Socio-economic factors associated with sheep and mixed cattle and sheep farming may predispose farmers in these sectors to frailty to a greater extent than other enyerprise types, such as dairying or beef only, the results of a survey involving 58 elderly farmers in the west has found.

While only two participants were found to have been frail, 27 of the respondents (47% of those surveyed) were found to be “pre-frail”.

Higher rates of pre-frailty were reported by sheep and mixed farmers than by dairy farmers.

Some of the reasons that the topic was chosen include farmers being at higher risk of experiencing a heart attack, as well as farmers making “risky” lifestyle choices and having rates of arthritis relative to the general population.

More research needed

Physiotherapist Catherine Merrick, who was involved in the study, pointed out that no other published academic study has addressed frailty levels among farmers as a specific group.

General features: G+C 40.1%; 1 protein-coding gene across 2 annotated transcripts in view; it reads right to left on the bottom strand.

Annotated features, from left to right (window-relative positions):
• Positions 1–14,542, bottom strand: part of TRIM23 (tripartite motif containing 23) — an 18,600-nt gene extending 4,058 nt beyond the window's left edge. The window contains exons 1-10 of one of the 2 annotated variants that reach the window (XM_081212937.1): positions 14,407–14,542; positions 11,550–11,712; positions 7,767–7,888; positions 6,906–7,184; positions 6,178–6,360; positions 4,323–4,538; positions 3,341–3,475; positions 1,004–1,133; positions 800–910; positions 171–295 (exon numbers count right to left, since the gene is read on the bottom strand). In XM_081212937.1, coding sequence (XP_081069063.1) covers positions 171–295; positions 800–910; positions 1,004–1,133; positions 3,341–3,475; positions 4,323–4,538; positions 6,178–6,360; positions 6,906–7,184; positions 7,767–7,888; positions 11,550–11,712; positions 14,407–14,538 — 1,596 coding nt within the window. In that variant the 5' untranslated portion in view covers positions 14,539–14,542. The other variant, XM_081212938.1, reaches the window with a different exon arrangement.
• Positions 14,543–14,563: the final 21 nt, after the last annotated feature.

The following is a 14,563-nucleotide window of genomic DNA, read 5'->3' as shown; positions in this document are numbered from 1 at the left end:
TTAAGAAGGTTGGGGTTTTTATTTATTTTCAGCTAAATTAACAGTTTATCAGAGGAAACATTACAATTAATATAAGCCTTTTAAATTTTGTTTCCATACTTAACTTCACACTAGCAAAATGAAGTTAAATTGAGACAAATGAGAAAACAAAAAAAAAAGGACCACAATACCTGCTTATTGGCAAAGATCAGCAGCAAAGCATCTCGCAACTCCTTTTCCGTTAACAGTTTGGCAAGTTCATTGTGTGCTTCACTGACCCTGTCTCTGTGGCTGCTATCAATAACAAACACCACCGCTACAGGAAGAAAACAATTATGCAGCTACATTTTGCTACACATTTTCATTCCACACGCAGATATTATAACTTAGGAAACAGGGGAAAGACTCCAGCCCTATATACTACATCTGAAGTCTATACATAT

The researchers said that more research in the area was needed to draw “meaningful clinical implications” on farmer frailty and its implications for the provision of healthcare services.

“The agricultural industry in Ireland is recognised as having an ageing workforce.

"We know that there is an ageing population worldwide and, subsequently, increased levels of frailty worldwide,” Merrick told the Irish Society of Chartered Physiotherapists conference on Friday.

“We also know that this means that healthcare services need to evolve and change accordingly and part of doing this is being able to recognise groups who are at high risk of frailty, as well as groups which are at lower risks of frailty.

“It would be recommended that further research in the area is conducted on a larger scale,” Merrick said.